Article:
This large batch of dough can be used to make three pastries for an Iraqi Purim celebration: savory cheese sambusak, date-filled cookies called b’ab’e b’tamer, and simple ring-shaped biscuits called ka’akat. The recipes come from Ayelet Izraeli and her grandmother Marcel Batzri, who fled Baghdad in the middle of the night for Israel in 1950. Serve them as the family does, alongside tea, at a Purim party.
6 ¾ teaspoons active dry yeast (3 packets, ¼ oz. each)
1 ¼ cup lukewarm water
2 tablespoons sugar
5 cups all-purpose flour
1 tablespoon salt
14 tablespoons unsalted butter, melted
⅓ cup canola oil
Place the yeast, water, and sugar in the bowl of a stand mixer fitted with a dough hook and mix until combined.
Add the flour and the salt and begin to mix on medium-low speed. Slowly add the butter and then the oil, until a dough starts to come together. If the dough is still a little dry at this point add 1 tablespoon of water at a time until it just begins to come together. Increase speed to medium and knead until the dough is smooth and soft, about 12 minutes.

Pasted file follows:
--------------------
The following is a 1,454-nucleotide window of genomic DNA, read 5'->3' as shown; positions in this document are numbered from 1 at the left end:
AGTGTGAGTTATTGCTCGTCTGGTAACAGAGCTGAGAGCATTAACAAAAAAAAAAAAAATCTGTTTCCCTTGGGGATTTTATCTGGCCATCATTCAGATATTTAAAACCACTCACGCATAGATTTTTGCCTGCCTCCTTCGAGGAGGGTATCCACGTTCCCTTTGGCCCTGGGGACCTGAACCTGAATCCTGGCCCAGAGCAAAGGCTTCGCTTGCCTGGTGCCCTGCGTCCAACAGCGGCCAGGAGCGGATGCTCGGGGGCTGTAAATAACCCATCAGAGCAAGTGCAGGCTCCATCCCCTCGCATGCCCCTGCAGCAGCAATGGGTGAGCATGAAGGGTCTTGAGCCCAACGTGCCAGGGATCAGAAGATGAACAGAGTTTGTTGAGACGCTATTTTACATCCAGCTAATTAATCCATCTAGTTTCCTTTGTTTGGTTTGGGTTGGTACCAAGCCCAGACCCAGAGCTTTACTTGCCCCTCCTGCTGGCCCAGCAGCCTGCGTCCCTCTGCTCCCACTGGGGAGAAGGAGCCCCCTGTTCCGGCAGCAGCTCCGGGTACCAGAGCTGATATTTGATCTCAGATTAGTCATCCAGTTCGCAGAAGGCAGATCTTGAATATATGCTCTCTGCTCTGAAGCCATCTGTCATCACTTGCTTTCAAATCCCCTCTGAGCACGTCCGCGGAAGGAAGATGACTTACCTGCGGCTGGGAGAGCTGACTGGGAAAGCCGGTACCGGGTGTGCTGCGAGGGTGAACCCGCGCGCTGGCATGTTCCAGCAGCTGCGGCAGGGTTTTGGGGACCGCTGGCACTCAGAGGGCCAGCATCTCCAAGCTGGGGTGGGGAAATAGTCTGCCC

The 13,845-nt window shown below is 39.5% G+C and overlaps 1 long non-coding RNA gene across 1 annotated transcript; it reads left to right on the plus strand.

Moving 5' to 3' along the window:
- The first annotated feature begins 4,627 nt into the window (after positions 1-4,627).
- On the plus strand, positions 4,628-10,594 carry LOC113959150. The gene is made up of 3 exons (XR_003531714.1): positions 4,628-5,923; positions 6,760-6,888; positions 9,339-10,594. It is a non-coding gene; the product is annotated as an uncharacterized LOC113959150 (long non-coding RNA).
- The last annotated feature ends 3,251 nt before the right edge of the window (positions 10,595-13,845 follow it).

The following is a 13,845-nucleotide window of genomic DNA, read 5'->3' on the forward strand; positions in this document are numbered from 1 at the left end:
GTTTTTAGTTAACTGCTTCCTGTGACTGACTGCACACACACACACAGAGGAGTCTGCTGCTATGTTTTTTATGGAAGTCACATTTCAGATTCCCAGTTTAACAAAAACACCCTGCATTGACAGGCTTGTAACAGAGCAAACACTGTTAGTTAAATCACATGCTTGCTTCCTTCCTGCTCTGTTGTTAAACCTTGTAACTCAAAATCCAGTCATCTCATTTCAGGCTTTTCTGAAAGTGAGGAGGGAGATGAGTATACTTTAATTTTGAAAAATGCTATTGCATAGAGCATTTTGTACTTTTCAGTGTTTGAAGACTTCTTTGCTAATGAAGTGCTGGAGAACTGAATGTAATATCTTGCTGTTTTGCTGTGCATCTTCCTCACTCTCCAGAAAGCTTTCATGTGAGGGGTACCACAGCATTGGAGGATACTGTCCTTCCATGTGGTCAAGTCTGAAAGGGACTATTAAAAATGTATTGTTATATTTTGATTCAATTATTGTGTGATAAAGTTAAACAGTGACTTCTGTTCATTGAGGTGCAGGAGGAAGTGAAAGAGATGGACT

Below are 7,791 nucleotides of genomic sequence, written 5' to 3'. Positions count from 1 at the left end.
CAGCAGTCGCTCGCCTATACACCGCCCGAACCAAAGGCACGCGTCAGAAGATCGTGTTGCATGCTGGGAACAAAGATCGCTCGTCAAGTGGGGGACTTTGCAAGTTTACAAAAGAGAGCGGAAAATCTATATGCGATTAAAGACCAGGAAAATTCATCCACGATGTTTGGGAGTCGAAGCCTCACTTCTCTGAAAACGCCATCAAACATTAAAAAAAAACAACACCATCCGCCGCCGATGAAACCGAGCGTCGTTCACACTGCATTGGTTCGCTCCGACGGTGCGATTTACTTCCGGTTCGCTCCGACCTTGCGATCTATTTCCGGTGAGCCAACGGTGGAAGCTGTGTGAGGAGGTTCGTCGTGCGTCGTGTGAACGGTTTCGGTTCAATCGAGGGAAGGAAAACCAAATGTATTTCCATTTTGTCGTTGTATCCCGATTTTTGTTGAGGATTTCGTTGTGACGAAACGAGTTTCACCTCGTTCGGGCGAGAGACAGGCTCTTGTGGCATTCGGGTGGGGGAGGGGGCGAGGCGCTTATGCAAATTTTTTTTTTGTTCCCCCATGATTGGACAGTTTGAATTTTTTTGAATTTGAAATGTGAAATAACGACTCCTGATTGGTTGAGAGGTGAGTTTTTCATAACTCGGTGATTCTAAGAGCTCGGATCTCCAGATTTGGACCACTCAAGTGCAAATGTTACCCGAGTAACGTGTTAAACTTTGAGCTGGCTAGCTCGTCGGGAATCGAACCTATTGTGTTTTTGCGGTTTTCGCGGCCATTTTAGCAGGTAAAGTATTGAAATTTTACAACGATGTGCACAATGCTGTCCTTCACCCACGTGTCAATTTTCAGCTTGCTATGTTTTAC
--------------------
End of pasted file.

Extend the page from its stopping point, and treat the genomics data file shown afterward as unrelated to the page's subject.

Transfer the dough to a large bowl and cover with plastic wrap and a clean kitchen towel. Keep in a warm, dark place until the dough has at least doubled in size, 1- 1 ½ hours.
Transfer the risen dough to a clean work surface, lightly knead and then divide dough into four equal sections, for easier handling. Cover the sections of dough that you are not working with in plastic wrap to keep the dough from drying out.
If you’re making ka’akat: Take a small amount of leftover dough (about a ½ tablespoon) and roll it into a 3-inch snake. Pinch the two ends together to form a ring.
Place on a baking sheet, brush with egg and bake, rotating the pan halfway through, until golden brown on both sides, 20-24 minutes.